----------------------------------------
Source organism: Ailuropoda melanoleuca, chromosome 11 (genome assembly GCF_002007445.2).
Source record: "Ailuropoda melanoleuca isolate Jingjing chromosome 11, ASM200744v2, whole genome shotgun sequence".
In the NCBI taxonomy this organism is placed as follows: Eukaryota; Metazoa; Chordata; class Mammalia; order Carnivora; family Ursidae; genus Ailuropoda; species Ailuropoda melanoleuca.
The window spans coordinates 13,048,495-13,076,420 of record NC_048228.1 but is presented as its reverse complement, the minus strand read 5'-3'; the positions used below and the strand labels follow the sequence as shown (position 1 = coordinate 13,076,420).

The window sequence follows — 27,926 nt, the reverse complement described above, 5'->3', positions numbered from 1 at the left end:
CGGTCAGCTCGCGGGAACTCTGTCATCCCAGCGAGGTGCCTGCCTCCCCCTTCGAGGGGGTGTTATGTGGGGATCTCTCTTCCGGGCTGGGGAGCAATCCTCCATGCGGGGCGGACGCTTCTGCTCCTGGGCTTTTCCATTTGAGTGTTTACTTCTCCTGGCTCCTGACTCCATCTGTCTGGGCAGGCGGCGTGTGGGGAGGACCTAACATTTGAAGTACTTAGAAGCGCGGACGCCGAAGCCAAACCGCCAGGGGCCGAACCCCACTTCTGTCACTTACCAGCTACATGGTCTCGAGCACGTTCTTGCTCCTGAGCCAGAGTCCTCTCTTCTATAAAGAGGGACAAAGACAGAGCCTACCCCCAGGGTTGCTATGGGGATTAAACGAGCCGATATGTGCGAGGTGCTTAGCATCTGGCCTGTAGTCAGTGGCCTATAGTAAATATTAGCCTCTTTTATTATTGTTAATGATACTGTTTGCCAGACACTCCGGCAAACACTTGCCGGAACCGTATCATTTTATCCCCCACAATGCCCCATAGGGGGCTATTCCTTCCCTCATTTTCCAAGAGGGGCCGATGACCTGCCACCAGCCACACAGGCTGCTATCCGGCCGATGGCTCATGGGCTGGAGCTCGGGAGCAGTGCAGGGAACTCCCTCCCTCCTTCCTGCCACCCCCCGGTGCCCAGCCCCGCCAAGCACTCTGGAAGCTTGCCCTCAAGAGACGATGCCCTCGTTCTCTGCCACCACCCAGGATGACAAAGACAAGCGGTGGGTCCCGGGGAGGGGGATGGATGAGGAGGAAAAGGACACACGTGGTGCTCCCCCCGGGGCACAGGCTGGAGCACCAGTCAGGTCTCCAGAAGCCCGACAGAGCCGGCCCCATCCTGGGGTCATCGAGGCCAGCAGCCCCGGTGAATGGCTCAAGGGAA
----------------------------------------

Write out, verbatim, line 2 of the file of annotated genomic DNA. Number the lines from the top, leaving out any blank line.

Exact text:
Source record: "Ailuropoda melanoleuca isolate Jingjing chromosome 11, ASM200744v2, whole genome shotgun sequence".